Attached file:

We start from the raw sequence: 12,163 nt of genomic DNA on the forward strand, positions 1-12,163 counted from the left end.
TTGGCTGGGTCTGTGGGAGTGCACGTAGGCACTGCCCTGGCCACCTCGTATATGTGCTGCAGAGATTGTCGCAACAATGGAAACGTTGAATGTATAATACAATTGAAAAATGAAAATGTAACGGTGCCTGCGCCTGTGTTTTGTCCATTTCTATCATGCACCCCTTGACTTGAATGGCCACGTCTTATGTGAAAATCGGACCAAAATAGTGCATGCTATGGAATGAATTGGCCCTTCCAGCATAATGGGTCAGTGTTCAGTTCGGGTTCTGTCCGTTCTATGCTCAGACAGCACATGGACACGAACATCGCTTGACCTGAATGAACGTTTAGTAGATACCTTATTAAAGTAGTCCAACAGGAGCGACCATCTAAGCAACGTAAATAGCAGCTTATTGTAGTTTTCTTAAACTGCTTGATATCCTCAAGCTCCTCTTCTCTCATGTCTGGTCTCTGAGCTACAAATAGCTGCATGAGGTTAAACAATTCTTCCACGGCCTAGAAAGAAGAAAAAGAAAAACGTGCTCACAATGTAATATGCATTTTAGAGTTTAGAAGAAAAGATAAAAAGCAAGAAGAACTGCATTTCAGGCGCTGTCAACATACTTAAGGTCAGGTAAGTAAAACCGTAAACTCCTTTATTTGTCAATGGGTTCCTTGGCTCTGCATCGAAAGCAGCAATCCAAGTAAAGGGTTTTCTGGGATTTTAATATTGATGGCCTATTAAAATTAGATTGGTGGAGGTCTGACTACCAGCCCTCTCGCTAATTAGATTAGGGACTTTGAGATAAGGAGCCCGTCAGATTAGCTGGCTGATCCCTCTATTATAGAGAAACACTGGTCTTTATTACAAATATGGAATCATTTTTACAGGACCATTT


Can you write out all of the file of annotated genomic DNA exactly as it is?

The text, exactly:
We start from the raw sequence: 12,163 nt of genomic DNA on the forward strand, positions 1-12,163 counted from the left end.
TTGGCTGGGTCTGTGGGAGTGCACGTAGGCACTGCCCTGGCCACCTCGTATATGTGCTGCAGAGATTGTCGCAACAATGGAAACGTTGAATGTATAATACAATTGAAAAATGAAAATGTAACGGTGCCTGCGCCTGTGTTTTGTCCATTTCTATCATGCACCCCTTGACTTGAATGGCCACGTCTTATGTGAAAATCGGACCAAAATAGTGCATGCTATGGAATGAATTGGCCCTTCCAGCATAATGGGTCAGTGTTCAGTTCGGGTTCTGTCCGTTCTATGCTCAGACAGCACATGGACACGAACATCGCTTGACCTGAATGAACGTTTAGTAGATACCTTATTAAAGTAGTCCAACAGGAGCGACCATCTAAGCAACGTAAATAGCAGCTTATTGTAGTTTTCTTAAACTGCTTGATATCCTCAAGCTCCTCTTCTCTCATGTCTGGTCTCTGAGCTACAAATAGCTGCATGAGGTTAAACAATTCTTCCACGGCCTAGAAAGAAGAAAAAGAAAAACGTGCTCACAATGTAATATGCATTTTAGAGTTTAGAAGAAAAGATAAAAAGCAAGAAGAACTGCATTTCAGGCGCTGTCAACATACTTAAGGTCAGGTAAGTAAAACCGTAAACTCCTTTATTTGTCAATGGGTTCCTTGGCTCTGCATCGAAAGCAGCAATCCAAGTAAAGGGTTTTCTGGGATTTTAATATTGATGGCCTATTAAAATTAGATTGGTGGAGGTCTGACTACCAGCCCTCTCGCTAATTAGATTAGGGACTTTGAGATAAGGAGCCCGTCAGATTAGCTGGCTGATCCCTCTATTATAGAGAAACACTGGTCTTTATTACAAATATGGAATCATTTTTACAGGACCATTT